The Jamaican steam chalice is a traditional method of inhaling cannabis, although it is distinct from other conventional methods. Why? Because it does not burn the flower but rather “steams” it. The steam chalice could be considered the earliest vaporizer. This method of inhaling weed, similar to modern vapes, frees up terpenes and cannabinoids without generating as many potentially toxic byproducts as combustion.


Surprisingly, the steam chalice combines all significant elements: fire, air, water, and earth. Looking at the components, steam chalices are made up of four essential parts:


Coconut: The steam chalice’s main component is a coconut. It is comparable to the bong’s chamber. Its water content aids in filtering the vapour that is produced from the bowl to produce smoother hits. When holding and smoking a steam chalice, the coconut acts as the “handle.”


Cutchie: A cutchie is a clay pipe that resembles a sizable bong bowl. This part of the steam chalice supports the flower over the downstem. It keeps it out of the heated temperatures when THC and other phytonutrients are released from the charcoal.


Bamboo tubes: The downstem and the mouthpiece of a steam chalice are made of two bamboo tubes. In contrast to typical bongs, this one has a downstem and bowl positioned precisely above the chamber and a mouthpiece extending from the coconut’s side.


Gritty: This essential clay grate rests above the flower and has many tiny holes. It limits direct contact and burning of the plant material while acting as a base for the burning of charcoal.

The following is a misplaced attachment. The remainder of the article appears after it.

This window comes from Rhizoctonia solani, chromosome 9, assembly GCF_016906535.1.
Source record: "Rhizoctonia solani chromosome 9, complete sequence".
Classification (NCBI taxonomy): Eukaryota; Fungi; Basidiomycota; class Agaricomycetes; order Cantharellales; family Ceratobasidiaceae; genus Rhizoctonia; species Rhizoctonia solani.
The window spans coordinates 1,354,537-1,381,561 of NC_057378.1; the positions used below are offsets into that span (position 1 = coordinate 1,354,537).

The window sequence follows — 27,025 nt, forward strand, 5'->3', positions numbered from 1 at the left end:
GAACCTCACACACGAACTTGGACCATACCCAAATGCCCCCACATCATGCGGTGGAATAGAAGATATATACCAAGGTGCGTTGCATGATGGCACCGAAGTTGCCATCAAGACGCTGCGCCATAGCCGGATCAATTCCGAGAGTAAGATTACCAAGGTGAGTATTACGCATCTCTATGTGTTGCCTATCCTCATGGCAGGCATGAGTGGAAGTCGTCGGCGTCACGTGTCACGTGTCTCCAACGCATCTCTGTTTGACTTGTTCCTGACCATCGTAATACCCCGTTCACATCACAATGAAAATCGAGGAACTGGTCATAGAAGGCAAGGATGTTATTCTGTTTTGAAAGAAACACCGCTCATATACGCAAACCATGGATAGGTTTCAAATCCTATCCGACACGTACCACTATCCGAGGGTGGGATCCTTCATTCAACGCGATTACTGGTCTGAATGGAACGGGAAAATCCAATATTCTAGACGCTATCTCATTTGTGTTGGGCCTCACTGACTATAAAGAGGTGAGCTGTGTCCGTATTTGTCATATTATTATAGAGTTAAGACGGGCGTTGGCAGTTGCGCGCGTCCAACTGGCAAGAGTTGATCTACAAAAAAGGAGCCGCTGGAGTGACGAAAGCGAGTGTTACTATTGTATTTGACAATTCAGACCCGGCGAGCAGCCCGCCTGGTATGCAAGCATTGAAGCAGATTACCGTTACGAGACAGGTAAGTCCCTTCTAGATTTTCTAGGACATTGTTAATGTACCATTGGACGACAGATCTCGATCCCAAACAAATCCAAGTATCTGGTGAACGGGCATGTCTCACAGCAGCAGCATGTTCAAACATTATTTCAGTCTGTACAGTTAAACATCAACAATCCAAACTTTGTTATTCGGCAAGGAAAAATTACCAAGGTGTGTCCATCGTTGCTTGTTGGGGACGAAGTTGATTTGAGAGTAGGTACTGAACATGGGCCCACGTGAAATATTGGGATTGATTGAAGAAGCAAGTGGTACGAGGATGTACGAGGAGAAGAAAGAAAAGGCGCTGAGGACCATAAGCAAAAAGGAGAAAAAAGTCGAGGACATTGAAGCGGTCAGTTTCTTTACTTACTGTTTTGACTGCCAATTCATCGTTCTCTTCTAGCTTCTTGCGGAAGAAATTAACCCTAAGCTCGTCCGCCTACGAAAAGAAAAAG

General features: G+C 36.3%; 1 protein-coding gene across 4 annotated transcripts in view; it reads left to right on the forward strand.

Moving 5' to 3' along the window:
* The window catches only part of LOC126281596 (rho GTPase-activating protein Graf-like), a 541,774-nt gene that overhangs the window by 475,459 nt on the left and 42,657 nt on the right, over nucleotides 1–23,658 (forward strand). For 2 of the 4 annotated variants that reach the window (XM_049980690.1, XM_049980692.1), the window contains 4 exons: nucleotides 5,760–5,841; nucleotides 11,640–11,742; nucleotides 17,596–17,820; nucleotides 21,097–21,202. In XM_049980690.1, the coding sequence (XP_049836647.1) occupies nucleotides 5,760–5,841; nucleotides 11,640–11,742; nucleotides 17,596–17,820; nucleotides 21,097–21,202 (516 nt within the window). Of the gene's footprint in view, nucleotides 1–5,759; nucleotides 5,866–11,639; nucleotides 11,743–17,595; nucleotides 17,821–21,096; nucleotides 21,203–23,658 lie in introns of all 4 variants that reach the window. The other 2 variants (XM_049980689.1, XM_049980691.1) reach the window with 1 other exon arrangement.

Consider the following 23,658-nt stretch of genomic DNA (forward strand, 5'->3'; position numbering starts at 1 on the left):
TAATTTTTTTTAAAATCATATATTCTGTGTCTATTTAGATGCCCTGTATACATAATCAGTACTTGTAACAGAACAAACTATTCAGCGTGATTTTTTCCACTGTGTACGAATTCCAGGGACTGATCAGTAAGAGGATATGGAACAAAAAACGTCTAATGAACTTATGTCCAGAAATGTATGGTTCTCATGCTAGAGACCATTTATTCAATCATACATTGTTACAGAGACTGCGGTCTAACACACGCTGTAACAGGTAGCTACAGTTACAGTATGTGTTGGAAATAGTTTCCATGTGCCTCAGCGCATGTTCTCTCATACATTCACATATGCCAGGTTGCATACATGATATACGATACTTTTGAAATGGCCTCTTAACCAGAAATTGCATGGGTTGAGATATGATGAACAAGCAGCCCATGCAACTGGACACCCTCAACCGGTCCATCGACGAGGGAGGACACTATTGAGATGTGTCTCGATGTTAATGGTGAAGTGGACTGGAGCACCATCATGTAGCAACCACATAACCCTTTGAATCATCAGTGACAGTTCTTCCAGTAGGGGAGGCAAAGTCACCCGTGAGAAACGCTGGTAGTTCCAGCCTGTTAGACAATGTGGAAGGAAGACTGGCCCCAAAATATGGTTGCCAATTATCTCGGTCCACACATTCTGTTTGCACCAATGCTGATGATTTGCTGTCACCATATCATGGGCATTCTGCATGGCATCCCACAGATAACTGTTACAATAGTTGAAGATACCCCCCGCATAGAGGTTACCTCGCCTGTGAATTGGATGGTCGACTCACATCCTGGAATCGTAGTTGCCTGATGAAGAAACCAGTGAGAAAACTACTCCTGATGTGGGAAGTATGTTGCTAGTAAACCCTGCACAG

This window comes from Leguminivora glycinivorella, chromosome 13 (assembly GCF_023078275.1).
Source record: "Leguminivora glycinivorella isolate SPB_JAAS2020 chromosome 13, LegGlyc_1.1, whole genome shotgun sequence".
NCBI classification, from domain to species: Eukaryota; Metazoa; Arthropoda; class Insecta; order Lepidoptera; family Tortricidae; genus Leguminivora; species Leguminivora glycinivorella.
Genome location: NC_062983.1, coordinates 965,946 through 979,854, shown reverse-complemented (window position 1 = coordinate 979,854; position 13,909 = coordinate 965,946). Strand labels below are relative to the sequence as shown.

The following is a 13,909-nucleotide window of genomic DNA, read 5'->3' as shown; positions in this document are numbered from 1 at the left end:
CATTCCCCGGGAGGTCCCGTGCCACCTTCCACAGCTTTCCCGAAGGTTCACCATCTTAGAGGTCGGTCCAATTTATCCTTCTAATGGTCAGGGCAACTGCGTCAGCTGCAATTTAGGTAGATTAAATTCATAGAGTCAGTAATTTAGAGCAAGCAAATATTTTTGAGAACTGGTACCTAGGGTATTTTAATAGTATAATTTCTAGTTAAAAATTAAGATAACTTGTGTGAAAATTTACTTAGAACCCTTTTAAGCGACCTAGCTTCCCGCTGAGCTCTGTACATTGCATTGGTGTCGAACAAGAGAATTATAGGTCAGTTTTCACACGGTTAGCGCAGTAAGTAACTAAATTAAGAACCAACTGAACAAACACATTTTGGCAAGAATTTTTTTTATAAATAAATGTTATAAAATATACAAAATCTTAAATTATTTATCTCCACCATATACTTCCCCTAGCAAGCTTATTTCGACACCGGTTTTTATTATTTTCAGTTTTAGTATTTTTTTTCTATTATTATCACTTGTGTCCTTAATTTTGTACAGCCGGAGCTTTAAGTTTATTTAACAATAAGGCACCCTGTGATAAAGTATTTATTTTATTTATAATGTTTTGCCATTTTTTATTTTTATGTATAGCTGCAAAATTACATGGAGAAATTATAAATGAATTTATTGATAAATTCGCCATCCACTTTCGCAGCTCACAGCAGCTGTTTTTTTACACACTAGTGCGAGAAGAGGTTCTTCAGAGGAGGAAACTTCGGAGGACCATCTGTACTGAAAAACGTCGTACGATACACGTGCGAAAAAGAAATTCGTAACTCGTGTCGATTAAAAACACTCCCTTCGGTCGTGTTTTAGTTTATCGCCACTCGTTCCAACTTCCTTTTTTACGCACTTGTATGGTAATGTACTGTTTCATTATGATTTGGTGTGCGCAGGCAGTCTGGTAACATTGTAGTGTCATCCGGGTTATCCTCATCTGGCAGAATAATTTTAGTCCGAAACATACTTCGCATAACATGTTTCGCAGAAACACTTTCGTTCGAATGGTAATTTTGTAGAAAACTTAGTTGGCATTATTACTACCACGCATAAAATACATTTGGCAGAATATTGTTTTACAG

Now that you’re acquainted with steam chalices and their components, it’s time to learn how to handle one.


How to Use a Steam Chalice

Mastering the steam chalice can take a few tries, especially if you’re a dedicated joint smoker. Even if you’re used to working with massive and complex glass bongs, a Jamaican steam chalice will undoubtedly feel strange in your hands at first. We’ve included some simple instructions below to help you get started with this vintage piece of equipment. Follow them carefully for an easy introduction to this innovative cannabis use:


Fill the coconut with water first before doing anything else. The mouthpiece can be pulled from the coconut’s side to accomplish this. After that, add water below the orifice before reinstalling the bamboo mouthpiece. Take a bare tear. The sound that comes out should closely resemble the bong’s bubbling. If you don’t hear that distinctive sound, the water content of the coconut is either too high or too low.